Home > March 4, UCSD-BSU Accord, Ward Connerly > Week 10 Faceoff (this ain’t over folks)

Week 10 Faceoff (this ain’t over folks)

Lots of things happened last week. Students didn’t do their homework for two weeks, battling the university on two fronts: (a) about the issue of diversity and a hostile campus climate, and (b) organizing to reverse fee hikes, budget cuts, and the privatization of the university.

March 4 was a big date for both fronts. That morning, the BSU signed an agreement with the university administration (see post below). Later that day, UCSD saw thousands of people protesting against the corruption and privatization of our university (for more on that, see the UCSD Coalition for Educational Justice).

Although we should all be celebrating the near-spontaneous upsurge of student and faculty movement we’ve seen this quarter, we all need to realize that this is fight is just getting started.

Here are some of the big things happening on campus this week. It’s critical that people stay informed (via this blog) and on top of this.

1) Ward Connerly is coming to town. Ward Connerly (crusader against affirmative action in CA and in the US) is coming to campus this week to contest the legality of the UCSD – BSU agreements. For more on this, see:

Connerly Questions Validity Of UCSD Agreement With Black Student Union

Connerly to review agreement between UCSD, Black Student Union

For info on who Ward Connerly is and why this is a really big deal, scroll down or click HERE.

2) Christopher Edley, the Dean of the UC Berkeley Law School, is also coming to campus this week. He’ll be sitting with the Chancellor and with students  to iron out the details of this accord. For more on this, click HERE. Could this be in response to Ward Connerly’s planned visit?

Stay tuned for more developments about these things. – J.F.

  1. Benito Juarez
    March 7, 2010 at 8:45 pm

    Racism begins with our families, parents, brothers and sisters, aunts and uncles, grandparents, people we admire, respect and love.

    However, as we grow and mature we come to the realization that what we were told by our family when we were children were slanted lies base on their prejudices. We realize that most people are like ourselves and not so different and want the same things, like a home, steady work, a healthcare, and schools for our children (if you travel you will see this). We realize that most people are of good hearts and goodwill.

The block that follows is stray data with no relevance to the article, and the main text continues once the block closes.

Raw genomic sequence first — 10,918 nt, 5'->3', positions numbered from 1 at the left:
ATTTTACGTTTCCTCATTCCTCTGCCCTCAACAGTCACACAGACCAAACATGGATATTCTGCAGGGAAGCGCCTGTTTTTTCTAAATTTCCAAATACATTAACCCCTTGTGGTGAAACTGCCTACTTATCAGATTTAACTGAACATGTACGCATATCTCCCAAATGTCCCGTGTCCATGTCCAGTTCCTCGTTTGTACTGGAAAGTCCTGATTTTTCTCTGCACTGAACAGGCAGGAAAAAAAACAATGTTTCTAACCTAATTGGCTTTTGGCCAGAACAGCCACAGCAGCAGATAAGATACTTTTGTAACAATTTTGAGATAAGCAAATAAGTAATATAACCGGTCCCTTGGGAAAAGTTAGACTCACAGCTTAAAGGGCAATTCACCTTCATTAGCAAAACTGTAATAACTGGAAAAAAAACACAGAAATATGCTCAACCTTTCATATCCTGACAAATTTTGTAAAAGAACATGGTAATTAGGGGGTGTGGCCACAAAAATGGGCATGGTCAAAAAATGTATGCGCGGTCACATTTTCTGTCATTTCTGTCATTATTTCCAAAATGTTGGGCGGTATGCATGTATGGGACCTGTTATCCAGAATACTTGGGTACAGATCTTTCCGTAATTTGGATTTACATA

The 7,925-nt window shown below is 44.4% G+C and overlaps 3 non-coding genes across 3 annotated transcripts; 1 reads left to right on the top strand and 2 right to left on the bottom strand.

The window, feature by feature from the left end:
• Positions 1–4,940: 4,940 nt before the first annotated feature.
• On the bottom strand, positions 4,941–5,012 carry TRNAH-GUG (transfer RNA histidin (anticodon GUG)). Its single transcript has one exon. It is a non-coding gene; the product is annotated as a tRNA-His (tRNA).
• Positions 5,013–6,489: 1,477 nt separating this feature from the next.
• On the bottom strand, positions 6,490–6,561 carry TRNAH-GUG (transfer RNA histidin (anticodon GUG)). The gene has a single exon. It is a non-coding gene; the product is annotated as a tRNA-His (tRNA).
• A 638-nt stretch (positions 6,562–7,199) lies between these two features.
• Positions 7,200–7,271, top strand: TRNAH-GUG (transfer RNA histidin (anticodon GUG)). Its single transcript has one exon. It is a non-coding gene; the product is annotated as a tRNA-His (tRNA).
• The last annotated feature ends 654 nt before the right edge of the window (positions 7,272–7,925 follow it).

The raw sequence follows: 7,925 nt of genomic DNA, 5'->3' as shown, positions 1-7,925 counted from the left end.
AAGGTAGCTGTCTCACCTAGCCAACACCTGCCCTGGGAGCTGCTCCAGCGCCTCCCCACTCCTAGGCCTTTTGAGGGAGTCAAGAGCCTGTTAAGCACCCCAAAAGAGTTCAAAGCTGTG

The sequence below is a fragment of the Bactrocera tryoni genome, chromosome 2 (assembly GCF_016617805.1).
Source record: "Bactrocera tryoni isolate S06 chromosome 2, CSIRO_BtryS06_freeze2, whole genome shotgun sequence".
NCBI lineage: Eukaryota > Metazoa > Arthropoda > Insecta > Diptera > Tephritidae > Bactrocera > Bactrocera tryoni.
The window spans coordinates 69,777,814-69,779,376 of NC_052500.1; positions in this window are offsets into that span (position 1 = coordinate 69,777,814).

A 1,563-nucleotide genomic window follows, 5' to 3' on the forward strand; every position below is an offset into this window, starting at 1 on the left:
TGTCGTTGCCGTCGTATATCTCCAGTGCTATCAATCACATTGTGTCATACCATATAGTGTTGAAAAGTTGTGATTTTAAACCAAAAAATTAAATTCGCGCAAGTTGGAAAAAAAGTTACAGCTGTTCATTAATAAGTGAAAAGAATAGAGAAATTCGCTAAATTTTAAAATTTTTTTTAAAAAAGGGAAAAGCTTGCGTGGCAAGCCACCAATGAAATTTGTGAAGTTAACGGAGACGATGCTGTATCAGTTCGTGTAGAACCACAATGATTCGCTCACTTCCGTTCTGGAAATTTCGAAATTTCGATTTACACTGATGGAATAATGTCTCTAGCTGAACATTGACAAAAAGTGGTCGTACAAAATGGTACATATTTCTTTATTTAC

This reminds me of a parable from the good book where a Levite and Priest come upon a man who fell among thieves and they both individually passed by and didn’t stop to help him.

    Finally a man of another race came by, he got down from his beast, decided not to be compassionate by proxy and got down with the injured man, administered first aid, and helped the man in need.

    Jesus ended up saying, this was the good man, this was the great man, because he had the capacity to project the “I” into the “thou,” and to be concerned about his fellow man.

    You see, the Levite and the Priest were afraid, they asked themselves, “If I stop to help this man, what will happen to me?”

    But then the Good Samaritan came by. And he reversed the question: “If I do not stop to help this man, what will happen to him?”

    That’s the question before us. The question is not, “If I stop to help our fellow man in need, what will happen to me?” The question is, “If I do not stop to help our fellow man, what will happen to him or her?” That’s the question.

    This current climate of blaming, mocking or demeaning others for our own short comings, is not new, we have had this before and we have conquered it. Remember “Evil flourishes when good men (and women) do nothing”. Raise your voices with those of us who believe we are equal and we can win this battle again.

    God bless all my brothers and sister that stood side by side with our brothers and sisters in need, when you saw a wrong you tried to correct it, you may argue the methods but not the reasons. I know God will not discriminate by country of origin, our sex, our orientation, color of our skin, or our religion as men do.

  1. March 7, 2010 at 1:49 pm

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